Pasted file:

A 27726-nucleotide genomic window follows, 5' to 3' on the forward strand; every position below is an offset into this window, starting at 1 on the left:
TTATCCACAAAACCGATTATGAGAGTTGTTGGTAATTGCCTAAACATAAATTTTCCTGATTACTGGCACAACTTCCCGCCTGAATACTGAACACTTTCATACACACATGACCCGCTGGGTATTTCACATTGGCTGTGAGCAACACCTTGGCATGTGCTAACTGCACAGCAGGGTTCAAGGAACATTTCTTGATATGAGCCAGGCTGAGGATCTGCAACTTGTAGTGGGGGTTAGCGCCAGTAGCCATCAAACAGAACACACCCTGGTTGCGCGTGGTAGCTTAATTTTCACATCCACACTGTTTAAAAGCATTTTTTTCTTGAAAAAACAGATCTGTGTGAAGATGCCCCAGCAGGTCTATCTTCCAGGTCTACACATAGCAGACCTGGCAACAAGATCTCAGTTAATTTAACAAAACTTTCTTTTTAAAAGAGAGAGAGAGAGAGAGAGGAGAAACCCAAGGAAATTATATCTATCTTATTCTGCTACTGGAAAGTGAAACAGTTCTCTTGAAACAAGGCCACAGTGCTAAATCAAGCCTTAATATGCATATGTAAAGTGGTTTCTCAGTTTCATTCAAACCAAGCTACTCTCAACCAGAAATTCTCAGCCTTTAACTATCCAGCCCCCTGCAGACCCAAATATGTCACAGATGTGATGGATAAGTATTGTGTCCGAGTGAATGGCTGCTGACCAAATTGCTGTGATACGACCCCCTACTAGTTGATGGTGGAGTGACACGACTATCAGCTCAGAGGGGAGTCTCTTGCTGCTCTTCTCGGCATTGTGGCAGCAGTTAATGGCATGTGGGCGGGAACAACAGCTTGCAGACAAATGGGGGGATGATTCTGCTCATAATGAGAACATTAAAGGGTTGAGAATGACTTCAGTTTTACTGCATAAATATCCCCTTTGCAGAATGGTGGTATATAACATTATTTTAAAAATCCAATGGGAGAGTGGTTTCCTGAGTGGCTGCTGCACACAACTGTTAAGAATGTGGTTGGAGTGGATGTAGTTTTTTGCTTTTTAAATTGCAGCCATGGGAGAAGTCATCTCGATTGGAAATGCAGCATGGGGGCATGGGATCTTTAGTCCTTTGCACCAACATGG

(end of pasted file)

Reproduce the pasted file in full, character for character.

A 27726-nucleotide genomic window follows, 5' to 3' on the forward strand; every position below is an offset into this window, starting at 1 on the left:
TTATCCACAAAACCGATTATGAGAGTTGTTGGTAATTGCCTAAACATAAATTTTCCTGATTACTGGCACAACTTCCCGCCTGAATACTGAACACTTTCATACACACATGACCCGCTGGGTATTTCACATTGGCTGTGAGCAACACCTTGGCATGTGCTAACTGCACAGCAGGGTTCAAGGAACATTTCTTGATATGAGCCAGGCTGAGGATCTGCAACTTGTAGTGGGGGTTAGCGCCAGTAGCCATCAAACAGAACACACCCTGGTTGCGCGTGGTAGCTTAATTTTCACATCCACACTGTTTAAAAGCATTTTTTTCTTGAAAAAACAGATCTGTGTGAAGATGCCCCAGCAGGTCTATCTTCCAGGTCTACACATAGCAGACCTGGCAACAAGATCTCAGTTAATTTAACAAAACTTTCTTTTTAAAAGAGAGAGAGAGAGAGAGAGGAGAAACCCAAGGAAATTATATCTATCTTATTCTGCTACTGGAAAGTGAAACAGTTCTCTTGAAACAAGGCCACAGTGCTAAATCAAGCCTTAATATGCATATGTAAAGTGGTTTCTCAGTTTCATTCAAACCAAGCTACTCTCAACCAGAAATTCTCAGCCTTTAACTATCCAGCCCCCTGCAGACCCAAATATGTCACAGATGTGATGGATAAGTATTGTGTCCGAGTGAATGGCTGCTGACCAAATTGCTGTGATACGACCCCCTACTAGTTGATGGTGGAGTGACACGACTATCAGCTCAGAGGGGAGTCTCTTGCTGCTCTTCTCGGCATTGTGGCAGCAGTTAATGGCATGTGGGCGGGAACAACAGCTTGCAGACAAATGGGGGGATGATTCTGCTCATAATGAGAACATTAAAGGGTTGAGAATGACTTCAGTTTTACTGCATAAATATCCCCTTTGCAGAATGGTGGTATATAACATTATTTTAAAAATCCAATGGGAGAGTGGTTTCCTGAGTGGCTGCTGCACACAACTGTTAAGAATGTGGTTGGAGTGGATGTAGTTTTTTGCTTTTTAAATTGCAGCCATGGGAGAAGTCATCTCGATTGGAAATGCAGCATGGGGGCATGGGATCTTTAGTCCTTTGCACCAACATGG